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A Question of Freedom

The Families Who Challenged Slavery from the Nation’s Founding to the Civil War

William G. Thomas III

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November 24, 2020
416 pages, 6 1/8 x 9 1/4
28 b/w illus.
ISBN: 9780300234121
Hardcover

The story of the longest and most complex legal challenge to slavery in American history

For over seventy years and five generations, the enslaved families of Prince George’s County, Maryland, filed hundreds of suits for their freedom against a powerful circle of slaveholders, taking their cause all the way to the Supreme Court. Between 1787 and 1861, these lawsuits challenged the legitimacy of slavery in American law and put slavery on trial in the nation’s capital.
 
Piecing together evidence once dismissed in court and buried in the archives, Thomas tells an intricate and intensely human story of the enslaved families (the Butlers, Queens, Mahoneys, and others), their lawyers (among them a young Francis Scott Key), and the slaveholders who fought to defend slavery, beginning with the Jesuit priests who held some of the largest plantations in the nation and founded a college at Georgetown. A Question of Freedom asks us to reckon with the moral problem of slavery and its legacies in the present day.

William G. Thomas III is the John and Catherine Angle Chair in the Humanities and Professor of History at the University of Nebraska. He was co-founder and director of the Virginia Center for Digital History at the University of Virginia.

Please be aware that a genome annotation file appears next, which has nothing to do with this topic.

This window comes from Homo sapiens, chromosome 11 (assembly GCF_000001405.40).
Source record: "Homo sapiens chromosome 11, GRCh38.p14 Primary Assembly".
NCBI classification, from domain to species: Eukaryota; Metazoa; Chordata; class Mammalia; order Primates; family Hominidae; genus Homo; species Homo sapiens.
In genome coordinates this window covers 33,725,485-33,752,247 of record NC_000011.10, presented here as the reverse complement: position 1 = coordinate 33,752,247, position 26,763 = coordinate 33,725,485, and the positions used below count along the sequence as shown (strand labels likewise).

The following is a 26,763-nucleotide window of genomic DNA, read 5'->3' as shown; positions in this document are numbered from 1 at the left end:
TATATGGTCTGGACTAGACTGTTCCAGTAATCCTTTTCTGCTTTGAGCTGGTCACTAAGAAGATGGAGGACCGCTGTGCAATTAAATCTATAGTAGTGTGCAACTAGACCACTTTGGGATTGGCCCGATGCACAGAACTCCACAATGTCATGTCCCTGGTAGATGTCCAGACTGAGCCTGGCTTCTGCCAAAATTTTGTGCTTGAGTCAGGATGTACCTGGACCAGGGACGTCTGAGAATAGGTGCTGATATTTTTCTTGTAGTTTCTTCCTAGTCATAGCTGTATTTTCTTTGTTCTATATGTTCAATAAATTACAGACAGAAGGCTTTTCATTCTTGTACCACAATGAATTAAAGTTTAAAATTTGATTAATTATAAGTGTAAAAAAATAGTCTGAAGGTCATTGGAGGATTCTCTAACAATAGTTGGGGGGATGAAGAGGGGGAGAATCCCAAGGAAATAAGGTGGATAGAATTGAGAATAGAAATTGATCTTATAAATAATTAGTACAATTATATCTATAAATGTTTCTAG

“Here is a strikingly original, eloquent, and humane book on an inhumane institution. The story restores the names and histories of people who fought for freedom for generations.”—Edward Ayers, author of The Thin Light of Freedom: The Civil War and Emancipation in the Heart of America

“In A Question of Freedom, historian William Thomas brings to light the truly remarkable and largely forgotten efforts of people held in bondage to sue for their freedom in the courts of the early United States. A genuine contribution to the social, legal, and political history of American slavery, this is a book of great depth and insight.”— Adam Rothman, historian and curator of the Georgetown Slavery Archive

“With its vivid narration, revelatory research, careful contextualization, and bracing honesty,  A Question of Freedom demonstrates that freedom suits were not isolated episodes but instead a major form of slave resistance, with far-reaching and ongoing effects in the long freedom struggle.  This book is essential reading for understanding the history of slavery and the modern debate over reparations.”—Elizabeth R. Varon, author of Armies of Deliverance:  A New History of the Civil War

The Iron Way

Railroads, the Civil War, and the Making of Modern America

William G. Thomas

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